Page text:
“The Kurds have preserved democratic values throughout history - so does the US. So the US must support the Kurds. We have helped the US based on our faith in brotherhood; we have not betrayed them,” he said.

“We hope that the US will not turn its back to the Kurds - the Kurds have long been oppressed. Tyrants in the region step on a nation of 60-70 million people.”

Kurdish villagers in the area say they prefer US forces to the Russians.

“I know that we can never trust the Russians. They have been the reason for the destruction of Kurdish areas [throughout history]; they betrayed the Republic of Kurdistan in Mahabad (in Iran in 1946),” the villager said.

“The Russians have not and will not do anything for the Kurds. They are only looking for their interests in the region. If they can, they might betray us again; I cannot imagine anything else.”

At the same time, many fear that Turkey might attack the area.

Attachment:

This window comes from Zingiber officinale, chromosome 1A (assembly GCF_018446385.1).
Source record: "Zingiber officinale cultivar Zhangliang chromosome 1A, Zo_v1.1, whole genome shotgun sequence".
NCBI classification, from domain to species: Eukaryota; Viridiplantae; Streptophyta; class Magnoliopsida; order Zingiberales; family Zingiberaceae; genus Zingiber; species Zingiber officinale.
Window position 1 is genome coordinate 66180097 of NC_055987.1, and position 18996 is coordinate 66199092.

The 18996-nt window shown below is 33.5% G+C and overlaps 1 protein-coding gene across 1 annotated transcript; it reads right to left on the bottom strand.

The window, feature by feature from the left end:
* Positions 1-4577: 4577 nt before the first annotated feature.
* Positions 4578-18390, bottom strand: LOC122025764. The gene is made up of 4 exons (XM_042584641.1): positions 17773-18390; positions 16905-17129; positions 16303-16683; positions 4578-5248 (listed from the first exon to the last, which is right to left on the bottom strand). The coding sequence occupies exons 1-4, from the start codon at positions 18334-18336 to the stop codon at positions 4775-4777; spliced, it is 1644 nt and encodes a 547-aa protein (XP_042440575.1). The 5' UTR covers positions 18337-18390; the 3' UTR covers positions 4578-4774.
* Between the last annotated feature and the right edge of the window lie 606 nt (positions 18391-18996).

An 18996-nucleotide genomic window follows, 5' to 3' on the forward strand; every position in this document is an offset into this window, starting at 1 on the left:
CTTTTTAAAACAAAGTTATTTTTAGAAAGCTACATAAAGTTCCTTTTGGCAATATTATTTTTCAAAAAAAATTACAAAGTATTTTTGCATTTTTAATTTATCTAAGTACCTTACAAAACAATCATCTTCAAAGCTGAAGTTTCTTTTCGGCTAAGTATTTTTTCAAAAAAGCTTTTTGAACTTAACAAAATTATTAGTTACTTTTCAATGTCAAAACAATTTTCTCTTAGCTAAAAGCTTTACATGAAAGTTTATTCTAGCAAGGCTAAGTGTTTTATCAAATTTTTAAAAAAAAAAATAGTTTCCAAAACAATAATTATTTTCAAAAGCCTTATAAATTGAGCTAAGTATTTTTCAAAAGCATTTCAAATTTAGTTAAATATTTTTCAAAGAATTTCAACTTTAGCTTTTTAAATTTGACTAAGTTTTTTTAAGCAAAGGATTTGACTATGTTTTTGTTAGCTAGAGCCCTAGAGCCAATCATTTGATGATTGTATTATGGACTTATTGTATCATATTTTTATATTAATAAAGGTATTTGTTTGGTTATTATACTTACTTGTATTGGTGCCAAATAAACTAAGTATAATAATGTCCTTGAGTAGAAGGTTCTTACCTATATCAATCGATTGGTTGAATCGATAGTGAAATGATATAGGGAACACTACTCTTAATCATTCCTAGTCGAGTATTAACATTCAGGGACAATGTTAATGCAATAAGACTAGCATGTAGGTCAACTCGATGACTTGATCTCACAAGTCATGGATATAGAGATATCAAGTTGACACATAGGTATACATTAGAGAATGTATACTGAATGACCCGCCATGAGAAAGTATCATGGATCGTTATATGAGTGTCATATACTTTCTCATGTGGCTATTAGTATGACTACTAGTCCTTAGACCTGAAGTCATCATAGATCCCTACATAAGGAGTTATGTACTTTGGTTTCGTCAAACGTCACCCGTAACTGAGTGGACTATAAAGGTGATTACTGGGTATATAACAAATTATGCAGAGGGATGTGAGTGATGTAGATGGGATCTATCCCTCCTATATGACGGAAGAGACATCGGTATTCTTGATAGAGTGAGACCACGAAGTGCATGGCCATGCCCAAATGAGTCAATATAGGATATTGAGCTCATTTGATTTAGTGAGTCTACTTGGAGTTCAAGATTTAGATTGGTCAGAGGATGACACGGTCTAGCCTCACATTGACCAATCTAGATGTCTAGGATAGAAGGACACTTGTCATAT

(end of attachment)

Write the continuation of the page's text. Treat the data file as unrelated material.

After Ankara’s long-threatened military incursion into parts of northeast Syria to confront the Kurdish elements of the SDF in October 2019, a ceasefire deal was first reached between the US and Turkey on October 17, 2019, and then another one between Russia and Turkey on October 22, 2019.

This deal outlines joint Turkish-Russian patrols in a 10-kilometer-wide strip of land along the border that began on November 1, 2019. Since then, the two sides have carried out dozens of such operations.

Local SDF sources say they do not rule out a new Turkish cross-border offensive near border areas similar to the one in October 2019.

After rumors emerged that Turkey would attack the area near Derik to potentially cut off SDF access to the Fishkhabor border crossing, local media reports claimed that the US-led Coalition was establishing a new base in Ain Diwar, near the Syrian-Turkish border.

Ain Diwar was one of the areas where Kurdish villagers in the past stopped Russian patrols.